Our use of surgical robots is another example of this disconnect. Baptist’s three robots were in such high demand, and despite showing consistently low utilization, we were fielding requests for new robots. We needed to be good financial stewards and could not purchase expensive equipment without proof that we truly needed it and were using our existing equipment to its fullest extent.
To learn when and where the need for surgical robots actually was, we were able to use the information that iQueue for OR provided us. Using healthcare analytics from iQueue, we could not only see which surgeons were consistently using the robots, but also ensure those surgeons were guaranteed use of the robots at times that worked for them. This targeted assignment of robot time left enough open time for those who were learning to use the robots or beginning to grow their robotic case volumes.
Equitably distributing robot time in this manner tremendously increased surgeon satisfaction and drove continually greater utilization as well. After deploying healthcare analytics technology, we saw a 10% improvement in utilization in April 2021 from 2019, then an 18% increase month over month in May, or 24% improvement year over year. The improved use of existing resources, more timely scheduling of cases, and reduced need for capital outlay shows clear benefits to our patients and finances as well.
Lessons learned: a three-pronged approach to implementing best practices with Baptist’s surgical team
When we implement best practices at Baptist that yield results, like our approach to robot use, we focus on a three-pronged approach:
1. Align the people: Knowing the importance of having buy-in from people across the board, we begin any new idea or practice by discussing it with senior leadership, then bring in surgeons, anesthesiologists, and others from the surgical front lines for their input. Taking this team-centered approach, where we seek and value perspectives throughout the organization, supports a culture of willingness to try new processes and new technologies, even though things may have been done the same way for a long time. Ensuring that everyone is familiar with a solution like iQueue and its functions, and identifying and liaising with superusers, makes honing and implementing the solution easier.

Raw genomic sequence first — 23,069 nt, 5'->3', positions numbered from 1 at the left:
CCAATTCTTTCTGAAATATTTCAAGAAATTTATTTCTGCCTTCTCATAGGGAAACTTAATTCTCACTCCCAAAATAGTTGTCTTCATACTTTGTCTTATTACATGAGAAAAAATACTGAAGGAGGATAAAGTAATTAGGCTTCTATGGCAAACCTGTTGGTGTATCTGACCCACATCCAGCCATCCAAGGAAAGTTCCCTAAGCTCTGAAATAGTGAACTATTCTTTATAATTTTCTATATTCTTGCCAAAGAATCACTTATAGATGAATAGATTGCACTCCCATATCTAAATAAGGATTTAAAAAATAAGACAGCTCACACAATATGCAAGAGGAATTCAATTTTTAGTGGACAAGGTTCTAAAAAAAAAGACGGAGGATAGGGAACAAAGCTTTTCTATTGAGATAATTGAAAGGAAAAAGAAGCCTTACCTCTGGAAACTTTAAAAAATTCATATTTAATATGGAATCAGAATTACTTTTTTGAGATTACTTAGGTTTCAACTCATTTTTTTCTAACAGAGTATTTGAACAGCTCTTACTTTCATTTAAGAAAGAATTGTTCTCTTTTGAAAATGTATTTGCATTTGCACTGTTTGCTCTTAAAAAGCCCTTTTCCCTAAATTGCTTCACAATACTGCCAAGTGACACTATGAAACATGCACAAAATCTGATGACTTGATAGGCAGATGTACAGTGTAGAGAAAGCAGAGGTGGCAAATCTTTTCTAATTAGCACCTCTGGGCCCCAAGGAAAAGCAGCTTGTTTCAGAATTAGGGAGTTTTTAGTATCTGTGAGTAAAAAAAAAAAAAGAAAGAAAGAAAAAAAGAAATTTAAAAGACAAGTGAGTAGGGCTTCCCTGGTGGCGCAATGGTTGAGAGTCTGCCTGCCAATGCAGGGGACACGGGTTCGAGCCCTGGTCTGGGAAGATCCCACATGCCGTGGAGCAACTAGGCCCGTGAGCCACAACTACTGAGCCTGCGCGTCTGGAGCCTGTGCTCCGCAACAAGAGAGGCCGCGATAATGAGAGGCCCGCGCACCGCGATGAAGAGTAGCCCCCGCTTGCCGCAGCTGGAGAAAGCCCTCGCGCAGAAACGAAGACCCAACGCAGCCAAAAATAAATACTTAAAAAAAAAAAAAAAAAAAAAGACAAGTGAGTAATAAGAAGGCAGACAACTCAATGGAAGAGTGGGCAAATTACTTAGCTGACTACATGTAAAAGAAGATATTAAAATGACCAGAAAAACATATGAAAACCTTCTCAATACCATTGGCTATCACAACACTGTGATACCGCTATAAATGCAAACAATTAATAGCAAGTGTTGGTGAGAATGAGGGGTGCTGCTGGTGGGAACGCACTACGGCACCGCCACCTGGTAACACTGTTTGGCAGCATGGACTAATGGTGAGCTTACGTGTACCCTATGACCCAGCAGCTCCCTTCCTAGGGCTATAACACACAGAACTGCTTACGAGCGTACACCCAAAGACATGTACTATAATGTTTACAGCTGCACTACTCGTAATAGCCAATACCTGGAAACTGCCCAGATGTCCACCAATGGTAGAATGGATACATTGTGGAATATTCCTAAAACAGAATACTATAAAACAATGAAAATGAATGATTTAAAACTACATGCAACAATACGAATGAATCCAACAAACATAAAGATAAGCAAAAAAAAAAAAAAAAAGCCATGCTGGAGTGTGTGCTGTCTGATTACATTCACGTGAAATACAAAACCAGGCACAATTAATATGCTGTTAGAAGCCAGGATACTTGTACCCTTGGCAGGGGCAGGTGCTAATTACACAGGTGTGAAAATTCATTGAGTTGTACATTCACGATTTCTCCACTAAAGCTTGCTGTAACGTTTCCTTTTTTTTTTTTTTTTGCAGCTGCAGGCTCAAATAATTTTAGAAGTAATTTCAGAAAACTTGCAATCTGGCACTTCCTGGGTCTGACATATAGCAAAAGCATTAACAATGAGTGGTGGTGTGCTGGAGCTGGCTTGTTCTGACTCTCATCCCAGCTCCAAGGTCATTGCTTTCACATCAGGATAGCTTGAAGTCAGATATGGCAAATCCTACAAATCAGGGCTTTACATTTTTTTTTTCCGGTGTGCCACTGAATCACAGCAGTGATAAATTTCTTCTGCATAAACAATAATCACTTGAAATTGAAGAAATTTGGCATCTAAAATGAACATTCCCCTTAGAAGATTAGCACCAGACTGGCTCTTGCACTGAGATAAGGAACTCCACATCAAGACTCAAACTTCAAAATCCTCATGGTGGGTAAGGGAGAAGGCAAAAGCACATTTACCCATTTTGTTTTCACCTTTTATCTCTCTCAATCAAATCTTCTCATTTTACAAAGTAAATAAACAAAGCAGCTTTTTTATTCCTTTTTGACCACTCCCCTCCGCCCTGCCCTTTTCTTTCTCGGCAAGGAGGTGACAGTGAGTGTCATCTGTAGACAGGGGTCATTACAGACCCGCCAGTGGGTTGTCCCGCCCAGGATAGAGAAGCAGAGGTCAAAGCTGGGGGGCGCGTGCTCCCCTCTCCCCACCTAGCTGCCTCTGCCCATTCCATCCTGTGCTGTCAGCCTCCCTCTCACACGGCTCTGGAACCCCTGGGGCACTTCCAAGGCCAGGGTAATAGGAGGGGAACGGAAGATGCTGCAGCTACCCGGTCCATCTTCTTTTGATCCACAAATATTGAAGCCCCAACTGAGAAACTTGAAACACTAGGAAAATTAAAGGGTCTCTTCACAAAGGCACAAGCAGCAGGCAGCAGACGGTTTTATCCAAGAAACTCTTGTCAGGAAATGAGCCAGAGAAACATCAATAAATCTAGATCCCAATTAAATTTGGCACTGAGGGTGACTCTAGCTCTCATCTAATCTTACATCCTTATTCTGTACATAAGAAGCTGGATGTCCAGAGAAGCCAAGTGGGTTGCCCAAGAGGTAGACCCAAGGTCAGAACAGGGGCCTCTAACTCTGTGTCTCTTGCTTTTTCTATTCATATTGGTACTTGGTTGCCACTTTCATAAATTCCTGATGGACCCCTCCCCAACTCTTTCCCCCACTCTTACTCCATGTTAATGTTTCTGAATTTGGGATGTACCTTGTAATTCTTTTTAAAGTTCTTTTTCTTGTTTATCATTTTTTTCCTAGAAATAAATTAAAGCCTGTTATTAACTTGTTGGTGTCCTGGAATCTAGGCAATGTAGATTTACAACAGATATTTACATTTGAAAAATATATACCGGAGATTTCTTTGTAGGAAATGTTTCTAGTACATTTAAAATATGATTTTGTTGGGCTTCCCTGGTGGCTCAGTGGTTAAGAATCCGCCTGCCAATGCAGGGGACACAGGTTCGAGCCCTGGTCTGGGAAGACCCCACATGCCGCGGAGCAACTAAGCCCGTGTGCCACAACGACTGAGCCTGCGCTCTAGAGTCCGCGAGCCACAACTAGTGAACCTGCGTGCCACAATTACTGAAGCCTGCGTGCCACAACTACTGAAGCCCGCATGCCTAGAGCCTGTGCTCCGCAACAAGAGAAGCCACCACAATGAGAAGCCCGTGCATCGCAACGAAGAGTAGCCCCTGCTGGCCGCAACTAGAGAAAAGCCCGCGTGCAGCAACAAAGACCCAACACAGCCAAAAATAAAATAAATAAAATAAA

2. Document the process: To best use a solution and continue a practice, we document our guidelines for the surgical management processes we have found to be the best, including those such as how blocks are given or used, and how surgical time is released or reassigned. Establishing a referenceable framework for these essential daily processes allows us to perform them efficiently and consistently and gives us a shared basis to pivot from in time of crisis. We have applied this approach to our use of iQueue, and iQueue itself also offers a transparent platform accessible by all stakeholders for reference and documentation of what they do.
3. Choose the right technology: We brought on iQueue for Operating Rooms, whose predictive analytics capabilities had successfully supported healthcare projects at other systems. We knew the solution would address the specific utilization and data sharing problems that were preventing us from fully optimizing our ORs and accompanying resources. In doing so, we continued to involve our key internal stakeholders and ensured the iQueue team would act as partners to continue iterating solutions to take our existing and future processes to the next level. Having our people and processes already in place facilitated the implementation and results we achieved.
For the full presentation by Baptist Health and Amy Huveldt, and further surgical success stories and examples from other health systems, visit the LeanTaaS Transform portal here.